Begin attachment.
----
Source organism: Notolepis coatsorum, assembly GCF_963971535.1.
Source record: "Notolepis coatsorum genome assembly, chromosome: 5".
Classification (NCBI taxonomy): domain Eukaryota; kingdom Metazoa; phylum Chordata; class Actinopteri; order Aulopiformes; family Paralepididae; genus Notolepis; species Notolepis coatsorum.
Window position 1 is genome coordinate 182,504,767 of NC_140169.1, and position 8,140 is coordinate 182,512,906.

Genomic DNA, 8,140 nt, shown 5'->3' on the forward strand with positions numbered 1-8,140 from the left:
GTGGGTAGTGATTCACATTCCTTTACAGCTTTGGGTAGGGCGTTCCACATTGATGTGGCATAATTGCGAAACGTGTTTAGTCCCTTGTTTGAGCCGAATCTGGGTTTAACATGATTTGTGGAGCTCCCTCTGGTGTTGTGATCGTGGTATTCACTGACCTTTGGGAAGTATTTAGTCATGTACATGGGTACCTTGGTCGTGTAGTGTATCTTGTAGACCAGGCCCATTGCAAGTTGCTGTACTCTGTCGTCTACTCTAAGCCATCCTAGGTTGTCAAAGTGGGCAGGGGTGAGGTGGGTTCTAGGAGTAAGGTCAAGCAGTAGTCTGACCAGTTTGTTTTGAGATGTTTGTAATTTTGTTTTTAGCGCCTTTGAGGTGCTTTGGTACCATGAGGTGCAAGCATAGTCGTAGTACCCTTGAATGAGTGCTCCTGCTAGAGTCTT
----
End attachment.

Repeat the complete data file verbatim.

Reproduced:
Source organism: Notolepis coatsorum, assembly GCF_963971535.1.
Source record: "Notolepis coatsorum genome assembly, chromosome: 5".
Classification (NCBI taxonomy): domain Eukaryota; kingdom Metazoa; phylum Chordata; class Actinopteri; order Aulopiformes; family Paralepididae; genus Notolepis; species Notolepis coatsorum.
Window position 1 is genome coordinate 182,504,767 of NC_140169.1, and position 8,140 is coordinate 182,512,906.

Genomic DNA, 8,140 nt, shown 5'->3' on the forward strand with positions numbered 1-8,140 from the left:
GTGGGTAGTGATTCACATTCCTTTACAGCTTTGGGTAGGGCGTTCCACATTGATGTGGCATAATTGCGAAACGTGTTTAGTCCCTTGTTTGAGCCGAATCTGGGTTTAACATGATTTGTGGAGCTCCCTCTGGTGTTGTGATCGTGGTATTCACTGACCTTTGGGAAGTATTTAGTCATGTACATGGGTACCTTGGTCGTGTAGTGTATCTTGTAGACCAGGCCCATTGCAAGTTGCTGTACTCTGTCGTCTACTCTAAGCCATCCTAGGTTGTCAAAGTGGGCAGGGGTGAGGTGGGTTCTAGGAGTAAGGTCAAGCAGTAGTCTGACCAGTTTGTTTTGAGATGTTTGTAATTTTGTTTTTAGCGCCTTTGAGGTGCTTTGGTACCATGAGGTGCAAGCATAGTCGTAGTACCCTTGAATGAGTGCTCCTGCTAGAGTCTT